Showing posts with label Random. Show all posts
Showing posts with label Random. Show all posts

Tuesday, December 3, 2013

How to Find Waldo

Ben Blatt of Slate solved the age-old problem (if your age is 30): Where's Waldo?  I enjoyed scouring the pages for the red-white striped eponymous character.  The hectic scenes included many fakes and frauds, but also Waldo's friends.  A simple experiment revealed the approximate location of Waldo for 50% of the scenes.  By mapping the location from each page, Blatt showed that most scenes place Waldo 3 or 7 inches from the bottom.  Check out his work!

By the way, in Europe the character is named Wally!  Happy Hunting!!!

Monday, December 2, 2013

Rubik's Madness

Click the image to enlarge
Rubik cube solved in 20 movements or less
Did you know that the inventor of the Rubik's Cube was an architect?

Thursday, December 30, 2010

The RSA Animates Zimbardo's Talk on Time

The Royal Society for the Arts hosts many important speakers on a wide variety of talks.  Their new trick is to draw pictures on a whiteboard depicting the message of the speaker.  I have put up some other examples before.  In this talk, renowned psychologist, Philip Zimbardo describes the secret powers of time.  As humans, we have six different perspectives on time derived from our cultures and exemplified in our lives.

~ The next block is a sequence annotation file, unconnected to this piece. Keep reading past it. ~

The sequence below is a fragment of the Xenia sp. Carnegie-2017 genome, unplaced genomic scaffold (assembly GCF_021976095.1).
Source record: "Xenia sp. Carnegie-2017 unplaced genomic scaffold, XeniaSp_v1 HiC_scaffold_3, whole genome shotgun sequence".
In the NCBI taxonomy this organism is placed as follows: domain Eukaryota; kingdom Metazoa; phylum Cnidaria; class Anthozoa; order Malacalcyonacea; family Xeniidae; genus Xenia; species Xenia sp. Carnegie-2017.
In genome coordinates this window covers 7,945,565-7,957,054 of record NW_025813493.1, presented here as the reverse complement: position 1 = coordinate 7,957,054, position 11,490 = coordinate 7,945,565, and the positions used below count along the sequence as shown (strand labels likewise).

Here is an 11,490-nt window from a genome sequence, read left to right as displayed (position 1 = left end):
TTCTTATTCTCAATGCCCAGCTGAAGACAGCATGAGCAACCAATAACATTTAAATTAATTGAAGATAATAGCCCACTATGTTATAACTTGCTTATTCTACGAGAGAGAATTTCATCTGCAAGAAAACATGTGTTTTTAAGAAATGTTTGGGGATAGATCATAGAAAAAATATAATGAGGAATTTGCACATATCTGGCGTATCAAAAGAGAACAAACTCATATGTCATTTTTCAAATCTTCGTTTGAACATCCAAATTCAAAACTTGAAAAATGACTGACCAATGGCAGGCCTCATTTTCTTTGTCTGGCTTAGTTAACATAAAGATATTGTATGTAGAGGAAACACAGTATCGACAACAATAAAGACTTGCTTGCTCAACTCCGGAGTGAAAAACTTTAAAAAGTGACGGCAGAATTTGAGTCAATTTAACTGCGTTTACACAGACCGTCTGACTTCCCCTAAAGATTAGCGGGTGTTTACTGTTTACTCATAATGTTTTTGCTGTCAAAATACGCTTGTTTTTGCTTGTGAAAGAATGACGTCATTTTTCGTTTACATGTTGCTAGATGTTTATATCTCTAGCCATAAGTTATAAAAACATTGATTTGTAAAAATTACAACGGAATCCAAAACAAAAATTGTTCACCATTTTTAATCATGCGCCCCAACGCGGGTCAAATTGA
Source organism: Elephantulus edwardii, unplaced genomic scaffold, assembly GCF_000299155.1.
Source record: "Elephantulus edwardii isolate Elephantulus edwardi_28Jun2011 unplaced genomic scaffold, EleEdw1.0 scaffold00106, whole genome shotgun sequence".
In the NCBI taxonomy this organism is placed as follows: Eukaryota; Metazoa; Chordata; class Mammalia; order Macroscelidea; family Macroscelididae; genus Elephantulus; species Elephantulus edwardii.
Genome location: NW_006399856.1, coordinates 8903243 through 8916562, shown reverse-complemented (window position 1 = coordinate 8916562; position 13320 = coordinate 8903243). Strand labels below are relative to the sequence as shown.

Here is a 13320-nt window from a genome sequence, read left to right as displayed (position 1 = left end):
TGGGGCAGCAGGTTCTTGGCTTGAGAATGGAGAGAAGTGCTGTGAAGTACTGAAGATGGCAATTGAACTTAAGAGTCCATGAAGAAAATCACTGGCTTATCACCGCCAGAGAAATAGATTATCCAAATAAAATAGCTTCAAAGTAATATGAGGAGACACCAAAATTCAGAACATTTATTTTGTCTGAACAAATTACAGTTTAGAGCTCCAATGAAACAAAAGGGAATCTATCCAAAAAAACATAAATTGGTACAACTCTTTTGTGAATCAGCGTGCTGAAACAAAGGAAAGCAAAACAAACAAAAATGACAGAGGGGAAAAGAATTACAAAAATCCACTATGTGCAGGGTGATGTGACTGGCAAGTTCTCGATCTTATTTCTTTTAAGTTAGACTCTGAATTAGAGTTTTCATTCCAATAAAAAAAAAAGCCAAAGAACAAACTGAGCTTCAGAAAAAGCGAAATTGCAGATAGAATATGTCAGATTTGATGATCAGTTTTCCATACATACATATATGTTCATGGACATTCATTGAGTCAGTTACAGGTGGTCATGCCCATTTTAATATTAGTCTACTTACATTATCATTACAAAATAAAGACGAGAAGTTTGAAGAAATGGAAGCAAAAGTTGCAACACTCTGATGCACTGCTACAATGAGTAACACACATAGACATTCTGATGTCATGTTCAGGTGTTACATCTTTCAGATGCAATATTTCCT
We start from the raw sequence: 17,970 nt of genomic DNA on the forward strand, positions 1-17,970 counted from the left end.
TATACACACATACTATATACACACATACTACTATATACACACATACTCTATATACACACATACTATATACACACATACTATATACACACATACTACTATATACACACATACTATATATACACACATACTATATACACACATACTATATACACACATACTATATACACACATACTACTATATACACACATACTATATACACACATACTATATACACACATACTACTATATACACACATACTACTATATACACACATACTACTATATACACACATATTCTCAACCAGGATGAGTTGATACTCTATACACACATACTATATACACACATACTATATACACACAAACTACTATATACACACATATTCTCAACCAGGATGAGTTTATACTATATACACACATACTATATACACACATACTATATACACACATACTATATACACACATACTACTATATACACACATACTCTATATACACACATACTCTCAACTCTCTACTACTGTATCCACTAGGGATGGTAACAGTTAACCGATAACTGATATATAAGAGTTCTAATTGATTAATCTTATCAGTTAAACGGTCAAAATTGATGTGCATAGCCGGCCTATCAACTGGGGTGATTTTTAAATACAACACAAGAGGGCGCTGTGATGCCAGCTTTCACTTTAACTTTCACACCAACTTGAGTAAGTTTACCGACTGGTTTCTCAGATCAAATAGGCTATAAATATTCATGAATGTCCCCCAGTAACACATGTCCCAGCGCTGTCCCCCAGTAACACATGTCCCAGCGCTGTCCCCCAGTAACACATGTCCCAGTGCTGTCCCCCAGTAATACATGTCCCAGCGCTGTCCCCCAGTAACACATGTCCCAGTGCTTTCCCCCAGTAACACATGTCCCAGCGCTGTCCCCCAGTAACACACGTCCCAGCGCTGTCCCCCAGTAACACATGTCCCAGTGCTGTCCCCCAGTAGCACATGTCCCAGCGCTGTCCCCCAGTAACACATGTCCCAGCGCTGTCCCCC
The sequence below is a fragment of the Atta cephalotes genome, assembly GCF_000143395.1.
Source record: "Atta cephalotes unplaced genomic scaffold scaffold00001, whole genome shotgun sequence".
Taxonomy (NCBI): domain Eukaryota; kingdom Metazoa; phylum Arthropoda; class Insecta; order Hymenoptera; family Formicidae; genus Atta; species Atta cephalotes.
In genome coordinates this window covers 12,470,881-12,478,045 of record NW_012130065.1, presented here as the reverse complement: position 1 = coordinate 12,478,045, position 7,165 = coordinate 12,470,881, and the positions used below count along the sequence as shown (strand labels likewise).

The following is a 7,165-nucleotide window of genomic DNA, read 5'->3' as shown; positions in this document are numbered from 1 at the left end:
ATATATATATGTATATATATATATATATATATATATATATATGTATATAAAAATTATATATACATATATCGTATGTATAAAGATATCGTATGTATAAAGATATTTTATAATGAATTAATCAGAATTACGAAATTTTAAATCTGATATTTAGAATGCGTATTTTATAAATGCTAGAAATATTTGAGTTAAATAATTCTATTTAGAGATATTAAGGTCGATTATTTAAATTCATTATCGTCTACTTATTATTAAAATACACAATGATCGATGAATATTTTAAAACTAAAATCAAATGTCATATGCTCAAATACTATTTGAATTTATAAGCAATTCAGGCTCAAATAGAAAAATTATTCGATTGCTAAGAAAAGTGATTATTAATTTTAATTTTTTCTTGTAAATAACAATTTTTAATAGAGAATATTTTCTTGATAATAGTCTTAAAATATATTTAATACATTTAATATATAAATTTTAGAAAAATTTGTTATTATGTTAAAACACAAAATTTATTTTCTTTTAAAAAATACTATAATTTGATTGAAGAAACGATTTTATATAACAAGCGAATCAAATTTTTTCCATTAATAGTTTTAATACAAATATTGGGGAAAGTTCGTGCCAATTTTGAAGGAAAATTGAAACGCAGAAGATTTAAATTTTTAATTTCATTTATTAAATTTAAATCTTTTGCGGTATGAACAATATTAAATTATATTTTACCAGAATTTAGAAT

For instance, Protestants tend to be future-oriented.  Do good things now to be rewarded in heaven and don't do bad things so you don't go to hell.  In this tradition, we see school as a future-oriented endeavor.  Do well in school now, get into a good college, get a good job, and get into the best retirement home around.  But not everyone is future-oriented.  Present-oriented people may be intensely pleasure-seeking (hedonistic) or focusing on the here and now.  I have heard many sermons attacking the dangers of hedonism (usually misrepresenting atheism as necessarily hedonistic), and pushing the ideal of focusing on the future.

I wonder where else these divisions can be seen.  Are scientists future-oriented while historians past oriented?  Are liberals present- or future oriented while conservatives past-oriented?  Lots of strands come out of this talk, which makes it a good one.